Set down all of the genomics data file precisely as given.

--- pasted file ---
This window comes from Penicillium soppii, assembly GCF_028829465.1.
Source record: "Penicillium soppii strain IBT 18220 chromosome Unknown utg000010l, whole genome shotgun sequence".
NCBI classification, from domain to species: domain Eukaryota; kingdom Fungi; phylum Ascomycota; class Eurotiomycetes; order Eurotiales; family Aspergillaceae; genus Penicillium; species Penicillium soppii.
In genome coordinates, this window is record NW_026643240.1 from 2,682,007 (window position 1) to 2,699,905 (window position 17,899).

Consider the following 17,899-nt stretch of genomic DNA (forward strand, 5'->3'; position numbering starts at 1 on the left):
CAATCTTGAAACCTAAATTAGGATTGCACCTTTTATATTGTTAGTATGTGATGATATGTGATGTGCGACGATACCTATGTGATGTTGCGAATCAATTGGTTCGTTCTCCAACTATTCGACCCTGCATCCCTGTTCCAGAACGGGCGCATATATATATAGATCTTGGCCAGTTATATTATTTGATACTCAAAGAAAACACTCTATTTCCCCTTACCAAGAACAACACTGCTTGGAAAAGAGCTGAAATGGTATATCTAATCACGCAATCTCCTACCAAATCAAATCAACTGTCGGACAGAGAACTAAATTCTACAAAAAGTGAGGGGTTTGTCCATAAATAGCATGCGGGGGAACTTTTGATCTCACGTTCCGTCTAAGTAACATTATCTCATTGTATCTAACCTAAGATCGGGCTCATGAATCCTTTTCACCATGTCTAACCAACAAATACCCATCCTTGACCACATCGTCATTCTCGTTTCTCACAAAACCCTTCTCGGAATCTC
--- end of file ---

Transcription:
This window comes from Penicillium soppii, assembly GCF_028829465.1.
Source record: "Penicillium soppii strain IBT 18220 chromosome Unknown utg000010l, whole genome shotgun sequence".
NCBI classification, from domain to species: domain Eukaryota; kingdom Fungi; phylum Ascomycota; class Eurotiomycetes; order Eurotiales; family Aspergillaceae; genus Penicillium; species Penicillium soppii.
In genome coordinates, this window is record NW_026643240.1 from 2,682,007 (window position 1) to 2,699,905 (window position 17,899).

Consider the following 17,899-nt stretch of genomic DNA (forward strand, 5'->3'; position numbering starts at 1 on the left):
CAATCTTGAAACCTAAATTAGGATTGCACCTTTTATATTGTTAGTATGTGATGATATGTGATGTGCGACGATACCTATGTGATGTTGCGAATCAATTGGTTCGTTCTCCAACTATTCGACCCTGCATCCCTGTTCCAGAACGGGCGCATATATATATAGATCTTGGCCAGTTATATTATTTGATACTCAAAGAAAACACTCTATTTCCCCTTACCAAGAACAACACTGCTTGGAAAAGAGCTGAAATGGTATATCTAATCACGCAATCTCCTACCAAATCAAATCAACTGTCGGACAGAGAACTAAATTCTACAAAAAGTGAGGGGTTTGTCCATAAATAGCATGCGGGGGAACTTTTGATCTCACGTTCCGTCTAAGTAACATTATCTCATTGTATCTAACCTAAGATCGGGCTCATGAATCCTTTTCACCATGTCTAACCAACAAATACCCATCCTTGACCACATCGTCATTCTCGTTTCTCACAAAACCCTTCTCGGAATCTC